Healthcare leaders face challenges that are both unique and complex. While they impact lives as caregivers, they also affect business performance as organisational heads. Balancing these two aspects takes up a lot of their resources and time.

The insights shared Dr. Tomislav Mihaljevic, CEO, Cleveland Clinic, regarding his daily regimen and his responsibilities offer some valuable tips to healthcare leaders. Dr. Mihaljevic, MD, joined the Cleveland Clinic, in 2004 as a cardiothoracic surgeon and went on to serve as CEO of the Cleveland Clinic, Abu Dhabi, before becoming CEO of Cleveland Clinic in January this year. Ohio based Cleveland Clinic, which has ranked high in patient and employee engagements scores, was established in 1921 and runs a 170-acre campus in Cleveland, USA besides regional hospitals and family health centres across Ohio, Florida and Nevada in the US. Outside U.S, the medical group has centres in Toronto, Canada and Abu Dhabi in UAE.

Time management 

To begin with, having a set routine and prioritising tasks helps in efficient utilisation of time. For Dr. Mihaljevic, the day starts as early as 4.30 am. By 6, he is done with his workout, family phone calls and the newspapers. Once at work, he makes sure to take up the most immediate tasks and follow a schedule based on the order of importance. He also tries to clear all mails by the end of the day and wind up by 6 or 7 p.m. The beginning of the day and the week is usually devoted to operational work and meetings.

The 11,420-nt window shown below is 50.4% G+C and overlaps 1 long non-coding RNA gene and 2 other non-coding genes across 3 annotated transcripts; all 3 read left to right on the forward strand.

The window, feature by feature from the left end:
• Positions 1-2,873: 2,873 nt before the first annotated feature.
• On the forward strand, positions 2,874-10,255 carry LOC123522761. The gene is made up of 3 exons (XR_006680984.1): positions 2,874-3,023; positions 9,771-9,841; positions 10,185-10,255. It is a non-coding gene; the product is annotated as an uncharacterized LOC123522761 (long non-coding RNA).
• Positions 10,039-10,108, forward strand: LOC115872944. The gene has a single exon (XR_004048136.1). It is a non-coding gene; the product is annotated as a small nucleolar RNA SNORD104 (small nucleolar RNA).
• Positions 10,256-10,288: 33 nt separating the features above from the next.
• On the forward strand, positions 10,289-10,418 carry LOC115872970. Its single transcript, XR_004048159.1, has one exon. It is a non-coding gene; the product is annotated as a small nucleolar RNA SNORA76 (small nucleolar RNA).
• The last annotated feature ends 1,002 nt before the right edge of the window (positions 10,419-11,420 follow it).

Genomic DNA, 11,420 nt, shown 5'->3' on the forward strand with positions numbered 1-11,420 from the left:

Clutter-free space 

Dr. Mihaljevic also stresses on the need for a minimalist, clean work space. His own office has zero stacks of paper and has a standing desk.

A Becker’s Hospital Review report on the habits of successful hospital executives talks about how a messy workplace can have an adverse effect on mental focus.

 Real-time interactions 

Dr. Mihaljevic highlights the need for real-time interactions with clinical staff across locations and the importance of unscheduled meetings for immediate solutions. His group has implemented what he calls the ‘Tiered Daily Huddle’ every day at a set time. In these meetings, real-time information is exchanged about patient safety across all the hospitals of the group. This enables a daily assessment of care delivery across the chain. This also helps to engage the workforce to deliver organizational goals.

A Harvard Business Review Study of successful CEOs lists ‘Engaging for Impact’ as one of the key attributes of high-performing healthcare leaders. These leaders engage with all stakeholders to understand needs and accordingly drive performance.

Aligning with vision 

It is important to translate organisational vision into relatable language that can influence the behavior of clinic staff. Dr. Mihaljevic says, a vision/ mission statement that lays out how staff can think and act, works better. So, his colleagues and he have adopted the simple philosophy, “Treat our patients and each other as family and the hospital as home.” This is highlighted at every meeting and made the basis for all decisions.

Unwinding to be effective

Dr. Mihaljevic is also very clear about not taking work home. Instead he makes sure to unwind with a good night’s sleep or a good book. As he says, “As a leader you meet hundreds of people every day and every interaction is being perceived differently. For the person I’m speaking with, it may be the most important conversation in the whole year. So, to be focused and devote the right amount of attention and time to these conversations, you have to be at the top of your game. You cannot do that unless you take good care of yourself.”

These were some of the insights gleaned from Dr. Mihaljevic’s account of his daily life.

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